Prague (Part 2): Photo focus – An ode to Art Nouveau
Yesterday I had a good old moan about Prague – its lack of customer service; the hideous proliferation of British loutish stag parties (for which all of England should be ashamed); and the general state of decline which much of its treasures have been left to fall into. And yet, while I stand by everything I said in that post, the fact remains that Prague is an unusually beautiful city, unusual to the extent that its architectural treasures are consistently spread, and barely interrupted by even the slightest hint of modernity. Indeed, unlike so many European cities which have been rendered patchy or obliterated in their entirety by the ravages of 20th century warfare, Prague is a city of architectural constancy, with street after street boasting beautifully intact period architecture full of embellished details, pointed roofs, gold leaf and pastel coloured facades.
Of the many architectural styles on offer, one of the most prominent and surely most beautiful is Prague’s wealth of art nouveau. It’s everywhere: up the grand central boulevard comprising Wenceslas Square; adorning the outside of the Hotel Central and the central railway station; in the elegant tiled and painted frescoes on apartment block facades; and of course in the artwork of the much famed Czech-born artist Mucha, whose flamboyantly graceful posters of theatre stars and society icons were the very quintessence of the art nouveau style. According to my guidebook, the reason why there is such a proliferation of art nouveau in Prague is for the simple reason that whole swathes of the city were demolished and rebuilt at the very time when the style was in its ascendancy, and the result is streets crammed full of the elegant curved lines and aesthetically perfect adornments which characterise the period.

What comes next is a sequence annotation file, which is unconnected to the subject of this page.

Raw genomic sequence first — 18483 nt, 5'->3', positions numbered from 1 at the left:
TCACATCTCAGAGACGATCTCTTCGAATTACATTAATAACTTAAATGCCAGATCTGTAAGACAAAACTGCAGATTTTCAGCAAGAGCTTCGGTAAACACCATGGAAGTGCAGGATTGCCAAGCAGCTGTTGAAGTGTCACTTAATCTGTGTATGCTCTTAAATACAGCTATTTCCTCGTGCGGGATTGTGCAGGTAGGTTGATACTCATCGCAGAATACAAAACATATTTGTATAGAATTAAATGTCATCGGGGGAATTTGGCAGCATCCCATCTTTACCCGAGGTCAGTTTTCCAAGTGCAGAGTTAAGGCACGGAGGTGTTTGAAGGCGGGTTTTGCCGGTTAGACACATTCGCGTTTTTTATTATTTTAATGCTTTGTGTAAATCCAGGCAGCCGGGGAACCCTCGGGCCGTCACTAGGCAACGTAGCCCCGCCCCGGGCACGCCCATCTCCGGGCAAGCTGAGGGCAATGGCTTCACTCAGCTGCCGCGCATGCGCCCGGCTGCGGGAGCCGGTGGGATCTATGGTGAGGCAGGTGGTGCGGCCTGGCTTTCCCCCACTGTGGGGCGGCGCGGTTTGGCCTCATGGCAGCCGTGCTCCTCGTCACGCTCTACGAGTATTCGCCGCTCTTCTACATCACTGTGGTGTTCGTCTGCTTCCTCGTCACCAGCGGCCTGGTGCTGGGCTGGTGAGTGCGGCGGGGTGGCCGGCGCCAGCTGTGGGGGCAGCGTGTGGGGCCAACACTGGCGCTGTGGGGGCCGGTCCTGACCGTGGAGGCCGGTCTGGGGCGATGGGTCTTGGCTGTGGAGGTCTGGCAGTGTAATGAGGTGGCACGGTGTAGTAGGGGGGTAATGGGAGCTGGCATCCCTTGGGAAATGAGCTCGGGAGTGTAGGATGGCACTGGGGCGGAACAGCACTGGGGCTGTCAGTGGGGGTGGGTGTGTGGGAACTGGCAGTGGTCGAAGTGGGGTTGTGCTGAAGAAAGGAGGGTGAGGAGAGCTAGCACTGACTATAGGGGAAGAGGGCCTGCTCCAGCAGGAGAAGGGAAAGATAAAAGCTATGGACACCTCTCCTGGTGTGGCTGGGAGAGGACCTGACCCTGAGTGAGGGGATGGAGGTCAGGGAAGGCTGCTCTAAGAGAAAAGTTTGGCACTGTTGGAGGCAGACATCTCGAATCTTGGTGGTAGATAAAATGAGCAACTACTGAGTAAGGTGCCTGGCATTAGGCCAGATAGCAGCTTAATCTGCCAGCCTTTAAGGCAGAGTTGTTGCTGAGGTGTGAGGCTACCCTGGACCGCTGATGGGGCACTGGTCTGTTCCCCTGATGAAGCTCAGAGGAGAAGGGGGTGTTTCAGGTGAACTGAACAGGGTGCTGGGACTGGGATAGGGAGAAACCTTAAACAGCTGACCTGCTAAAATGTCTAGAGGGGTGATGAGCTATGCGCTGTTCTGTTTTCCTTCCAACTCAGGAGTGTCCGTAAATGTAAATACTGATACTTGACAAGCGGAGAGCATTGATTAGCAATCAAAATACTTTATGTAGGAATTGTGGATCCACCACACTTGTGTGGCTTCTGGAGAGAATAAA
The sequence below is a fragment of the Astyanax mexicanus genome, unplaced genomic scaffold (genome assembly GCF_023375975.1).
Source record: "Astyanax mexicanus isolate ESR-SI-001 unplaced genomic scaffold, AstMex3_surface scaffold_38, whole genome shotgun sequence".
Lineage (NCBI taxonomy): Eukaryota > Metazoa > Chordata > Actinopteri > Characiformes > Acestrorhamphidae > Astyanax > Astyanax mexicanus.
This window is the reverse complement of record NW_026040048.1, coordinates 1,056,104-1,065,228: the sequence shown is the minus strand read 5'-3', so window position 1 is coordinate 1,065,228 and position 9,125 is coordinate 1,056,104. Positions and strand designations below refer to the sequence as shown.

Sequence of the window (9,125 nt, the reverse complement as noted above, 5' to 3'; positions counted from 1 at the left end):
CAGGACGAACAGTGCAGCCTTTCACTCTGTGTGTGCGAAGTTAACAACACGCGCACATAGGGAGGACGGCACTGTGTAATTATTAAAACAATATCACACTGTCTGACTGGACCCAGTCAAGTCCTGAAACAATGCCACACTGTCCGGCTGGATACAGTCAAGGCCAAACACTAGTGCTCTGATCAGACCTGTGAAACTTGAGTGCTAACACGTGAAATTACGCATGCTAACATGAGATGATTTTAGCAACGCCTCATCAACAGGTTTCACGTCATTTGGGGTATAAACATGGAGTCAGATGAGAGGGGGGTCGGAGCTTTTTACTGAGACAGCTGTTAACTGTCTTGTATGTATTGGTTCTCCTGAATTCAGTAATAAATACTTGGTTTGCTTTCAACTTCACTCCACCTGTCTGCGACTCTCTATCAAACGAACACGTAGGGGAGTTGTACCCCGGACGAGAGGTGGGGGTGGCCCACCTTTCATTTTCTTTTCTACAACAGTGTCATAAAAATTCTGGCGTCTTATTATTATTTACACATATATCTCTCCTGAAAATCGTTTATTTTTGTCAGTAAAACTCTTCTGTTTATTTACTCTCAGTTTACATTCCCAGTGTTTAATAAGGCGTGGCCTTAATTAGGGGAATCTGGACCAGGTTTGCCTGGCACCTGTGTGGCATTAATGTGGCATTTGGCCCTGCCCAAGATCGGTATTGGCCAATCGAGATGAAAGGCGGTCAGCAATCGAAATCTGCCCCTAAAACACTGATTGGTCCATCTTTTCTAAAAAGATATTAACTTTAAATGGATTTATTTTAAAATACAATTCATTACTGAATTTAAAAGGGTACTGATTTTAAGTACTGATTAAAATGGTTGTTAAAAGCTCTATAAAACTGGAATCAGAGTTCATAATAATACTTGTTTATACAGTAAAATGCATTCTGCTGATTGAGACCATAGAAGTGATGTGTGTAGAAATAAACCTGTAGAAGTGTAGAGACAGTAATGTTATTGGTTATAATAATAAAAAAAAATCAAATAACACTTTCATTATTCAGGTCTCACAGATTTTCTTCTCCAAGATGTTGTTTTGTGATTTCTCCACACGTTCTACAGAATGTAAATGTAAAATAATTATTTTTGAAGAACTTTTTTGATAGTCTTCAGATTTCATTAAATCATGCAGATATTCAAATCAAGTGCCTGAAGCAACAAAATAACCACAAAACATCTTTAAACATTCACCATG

As if it weren’t obvious already, Prague’s art nouveau and similar architectural embellishments are the subject of this first photo-focus post arising out of my recent Prague trip, and should give you an excellent idea of the variety and extent of art nouveau offerings in the Czech capital. And these are only the features I noticed. For in the course of concentrating on finding my way around the city, I would so often forget to look up to note the detailed embellishments which pepper the buildings, especially further up near the top of the elegantly crafted facades, and consequently I have surely missed many of the city’s great gems. But those I did see proved highly satisfying, along with a visit to the Mucha museum featuring some 100 or so posters, paintings and sketches by the great artist. His work is not to all tastes – it’s surely the height of chocolate box prettiness – but it remains, in my view, the very archetype of an era when beauty and elegance were at the forefront of everyone’s imaginations. If only the same could be said of today.
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